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RE: What is handling it streamily?

From: Sander Striker <striker_at_apache.org>
Date: 2002-02-05 09:44:38 CET

> From: "Kirby C. Bohling" <kbohling@birddog.com>
> Subject: Re: What is handling it streamily?
> To: Greg Stein <gstein@lyra.org>
> Date: Mon, 04 Feb 2002 16:24:14 -0600
> Greg,
> Well, from what I can tell, the pool that is a directory baton is being
> over used. I am pretty sure it represents 60-80% of the memory. I know
> I saw the directory baton pool up over 40MB, but I believe that was
> early in the check out process. I had a patch that showed it quite
> clearly, but I did an svn update and now I can't get the code to build
> again :-(. I have a diff around to do it pretty easily again. I have
> tried to follow the directory baton around, and well it makes my blood
> come out my ears... editors, deltas, batons, Oh my!... There are a lot
> of functions and function pointers that make it difficult to follow, but
> pluggable as hell so it is all good. I think I have a working copy from
> a fresh checkout.
> It shows all the pools and the sizes. I used tags and file_line from
> the pools to determine exactly which pools and where they were created
> that the amount of memory is being allocated in. I know that a ton of
> memory is consumed creating the entries file over and over again in the
> same directory. I haven't looked at the rest of it. The stuff for
> files gets pretty large also. The number of allocations over 2K is
> small. It would be easy to add statistics for that too.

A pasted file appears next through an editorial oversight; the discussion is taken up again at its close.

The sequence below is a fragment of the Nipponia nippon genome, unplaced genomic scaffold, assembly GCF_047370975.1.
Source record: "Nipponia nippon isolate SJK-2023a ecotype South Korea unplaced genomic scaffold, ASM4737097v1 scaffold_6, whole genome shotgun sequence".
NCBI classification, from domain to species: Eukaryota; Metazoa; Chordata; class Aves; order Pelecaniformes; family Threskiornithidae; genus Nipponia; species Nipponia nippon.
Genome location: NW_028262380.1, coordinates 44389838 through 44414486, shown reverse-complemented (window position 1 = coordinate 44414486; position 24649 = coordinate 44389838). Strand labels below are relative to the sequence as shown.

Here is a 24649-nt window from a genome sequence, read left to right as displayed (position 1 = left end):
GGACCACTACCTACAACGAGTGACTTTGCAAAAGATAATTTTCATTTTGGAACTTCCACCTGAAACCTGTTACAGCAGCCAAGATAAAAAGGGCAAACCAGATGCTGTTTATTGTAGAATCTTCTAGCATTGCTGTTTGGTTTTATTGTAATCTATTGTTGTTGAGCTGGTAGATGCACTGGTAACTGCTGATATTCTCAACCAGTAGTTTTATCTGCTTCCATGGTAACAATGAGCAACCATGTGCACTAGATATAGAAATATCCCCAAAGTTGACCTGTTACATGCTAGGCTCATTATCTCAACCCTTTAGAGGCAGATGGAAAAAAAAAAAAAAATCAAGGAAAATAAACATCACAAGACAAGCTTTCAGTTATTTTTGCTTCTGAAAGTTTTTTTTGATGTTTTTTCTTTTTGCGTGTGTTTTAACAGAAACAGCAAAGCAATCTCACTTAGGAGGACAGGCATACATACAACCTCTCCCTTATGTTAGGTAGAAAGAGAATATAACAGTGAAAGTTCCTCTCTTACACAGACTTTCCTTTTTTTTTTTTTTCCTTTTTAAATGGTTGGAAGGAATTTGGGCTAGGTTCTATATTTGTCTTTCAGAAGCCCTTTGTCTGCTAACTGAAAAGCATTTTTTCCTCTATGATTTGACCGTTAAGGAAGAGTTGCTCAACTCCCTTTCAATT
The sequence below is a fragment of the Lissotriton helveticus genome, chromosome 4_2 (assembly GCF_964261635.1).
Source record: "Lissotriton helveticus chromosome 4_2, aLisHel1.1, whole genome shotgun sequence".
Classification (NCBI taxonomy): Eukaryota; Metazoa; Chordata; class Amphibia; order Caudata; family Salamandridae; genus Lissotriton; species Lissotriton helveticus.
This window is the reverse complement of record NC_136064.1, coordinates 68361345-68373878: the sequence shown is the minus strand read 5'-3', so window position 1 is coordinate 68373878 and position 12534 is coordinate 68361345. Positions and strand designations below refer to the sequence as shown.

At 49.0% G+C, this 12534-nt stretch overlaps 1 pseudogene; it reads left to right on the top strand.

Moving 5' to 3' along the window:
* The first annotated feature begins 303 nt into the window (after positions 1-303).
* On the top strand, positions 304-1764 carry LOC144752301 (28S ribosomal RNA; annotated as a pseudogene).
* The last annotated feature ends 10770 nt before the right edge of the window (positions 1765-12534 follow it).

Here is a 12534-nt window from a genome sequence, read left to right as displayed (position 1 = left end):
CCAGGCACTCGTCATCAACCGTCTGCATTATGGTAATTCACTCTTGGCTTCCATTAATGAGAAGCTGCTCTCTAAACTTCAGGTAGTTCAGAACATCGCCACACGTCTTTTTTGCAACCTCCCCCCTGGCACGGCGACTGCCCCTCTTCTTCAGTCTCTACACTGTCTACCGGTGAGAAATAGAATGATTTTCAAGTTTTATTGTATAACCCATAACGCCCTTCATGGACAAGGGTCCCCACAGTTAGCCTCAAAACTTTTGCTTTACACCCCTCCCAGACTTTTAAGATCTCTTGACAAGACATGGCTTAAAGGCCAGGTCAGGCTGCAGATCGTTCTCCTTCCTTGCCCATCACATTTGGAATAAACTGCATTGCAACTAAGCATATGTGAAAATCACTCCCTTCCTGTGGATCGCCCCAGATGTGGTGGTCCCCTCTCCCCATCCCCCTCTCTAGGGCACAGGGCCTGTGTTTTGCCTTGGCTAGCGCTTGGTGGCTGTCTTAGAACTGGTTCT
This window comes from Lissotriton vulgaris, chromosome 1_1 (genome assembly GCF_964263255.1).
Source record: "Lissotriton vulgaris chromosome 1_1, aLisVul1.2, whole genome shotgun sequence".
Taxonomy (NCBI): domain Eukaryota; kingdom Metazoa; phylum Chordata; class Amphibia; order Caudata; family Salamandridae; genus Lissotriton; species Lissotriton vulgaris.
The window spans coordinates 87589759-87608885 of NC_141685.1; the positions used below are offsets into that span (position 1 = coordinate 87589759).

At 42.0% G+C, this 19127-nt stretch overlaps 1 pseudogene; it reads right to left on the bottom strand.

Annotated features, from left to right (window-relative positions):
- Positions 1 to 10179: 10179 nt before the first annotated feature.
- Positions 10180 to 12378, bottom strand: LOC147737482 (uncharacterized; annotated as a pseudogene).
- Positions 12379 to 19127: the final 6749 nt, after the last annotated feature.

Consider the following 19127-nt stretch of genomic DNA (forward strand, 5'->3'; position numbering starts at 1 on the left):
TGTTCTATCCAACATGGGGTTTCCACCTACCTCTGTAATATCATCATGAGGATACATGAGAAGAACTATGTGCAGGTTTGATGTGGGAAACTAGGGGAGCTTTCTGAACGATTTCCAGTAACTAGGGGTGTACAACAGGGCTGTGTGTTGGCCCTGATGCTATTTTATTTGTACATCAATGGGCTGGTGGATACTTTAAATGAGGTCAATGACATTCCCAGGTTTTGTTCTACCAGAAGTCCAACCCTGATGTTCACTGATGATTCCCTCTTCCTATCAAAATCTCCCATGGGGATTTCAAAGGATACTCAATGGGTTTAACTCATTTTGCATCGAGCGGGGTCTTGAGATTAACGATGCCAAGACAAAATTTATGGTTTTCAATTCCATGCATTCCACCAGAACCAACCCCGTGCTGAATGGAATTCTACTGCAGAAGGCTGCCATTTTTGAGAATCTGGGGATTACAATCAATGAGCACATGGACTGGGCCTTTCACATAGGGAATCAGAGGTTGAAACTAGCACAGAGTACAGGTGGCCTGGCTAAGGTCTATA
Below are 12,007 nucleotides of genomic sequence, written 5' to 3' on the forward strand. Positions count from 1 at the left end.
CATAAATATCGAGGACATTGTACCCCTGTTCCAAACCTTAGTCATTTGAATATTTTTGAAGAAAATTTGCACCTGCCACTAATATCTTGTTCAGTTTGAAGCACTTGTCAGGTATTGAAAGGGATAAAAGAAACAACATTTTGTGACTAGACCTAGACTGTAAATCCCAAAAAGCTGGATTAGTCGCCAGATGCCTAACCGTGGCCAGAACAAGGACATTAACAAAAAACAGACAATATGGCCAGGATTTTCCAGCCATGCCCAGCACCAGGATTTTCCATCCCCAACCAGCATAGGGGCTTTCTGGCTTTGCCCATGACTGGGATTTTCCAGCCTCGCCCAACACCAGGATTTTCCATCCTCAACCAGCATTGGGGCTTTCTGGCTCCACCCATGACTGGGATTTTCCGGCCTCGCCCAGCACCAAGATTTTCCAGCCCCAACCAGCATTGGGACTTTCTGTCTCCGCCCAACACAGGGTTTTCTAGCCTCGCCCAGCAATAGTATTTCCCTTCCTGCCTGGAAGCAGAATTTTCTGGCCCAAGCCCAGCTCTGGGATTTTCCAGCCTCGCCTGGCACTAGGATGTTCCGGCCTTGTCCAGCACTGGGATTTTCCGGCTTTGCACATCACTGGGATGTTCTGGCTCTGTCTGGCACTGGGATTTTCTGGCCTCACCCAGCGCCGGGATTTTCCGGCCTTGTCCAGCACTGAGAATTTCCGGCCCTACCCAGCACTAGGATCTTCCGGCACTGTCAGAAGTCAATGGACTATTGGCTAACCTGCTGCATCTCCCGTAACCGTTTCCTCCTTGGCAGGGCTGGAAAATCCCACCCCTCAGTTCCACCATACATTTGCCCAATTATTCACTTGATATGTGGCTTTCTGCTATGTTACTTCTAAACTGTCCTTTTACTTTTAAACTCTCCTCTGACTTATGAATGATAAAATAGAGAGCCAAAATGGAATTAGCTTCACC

I hope you simply used ./configure --enable-pool-debug=verbose ?
> I have code that will allow you to take a pool and print a message every
> time you allocate from this specific pool, set a breakpoint there, and
> you can see the call tree of every memory allocation to the pools that
> are a pain.

Ah, show me the code ;) [I like the specific pool part]

> You will lose your mind reading all of the allocations
> ever. It seems you nickel and dime them to death, and keep a lot of
> memory around a ton longer then needed. The lifetimes are all wrong is
> my guess, but I can't tell that because there is too much code I don't
> know about. I know that Mozilla has a tool named "SpaceTracer" I
> believe that tracks memory footprint and lifetime from logs to help you
> find objects that are living too long. I spent a ton of time with
> OpenStep chasing stuff like this down in a former life, it is a lot more
> fun when it isn't your job :-)

I also have the feeling the allocator(s) shouldn't hold on to all the
memory. I've done some testing with different approaches of freeing
some mem and it seems like freeing all mem above a certain threshold
is the way to go. I have one more approach to try though, which aims
at better mem reuse, less waste.

> If you want pathes and/or reports on this stuff let me know, I will send
> it. Some of it requires patching to apr, and some of it is written in
> such a way that you have to have SVN_POOL_DEBUG on, but it is all
> fixable to be relatively sane. Some scripting/gdb/libiberty, and I can
> probably nail down where every last allocation comes from on a
> particuarly pool if that is useful.

The pools code still needs more debugging code to make it good enough
to find where something is going wrong in an application. --enable-pool-debug
in combination --with-efence is not going to cut it in all cases.

> I don't know that the apr people
> will like the apr changes or accept them, which makes a lot of the stuff
> less useful. It's why I haven't submitted it to the list yet, I thought
> I might find a way around the changes to apr. It helps a lot in finding
> the pools.

Don't worry about APR, SVN boundaries. What belongs in APR goes there.
There are enough APR committers here to make changes there. And if it's
about pools I'm here to review your code and give feedback (or drop it
into APR).
> Kirby

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Received on Sat Oct 21 14:37:04 2006

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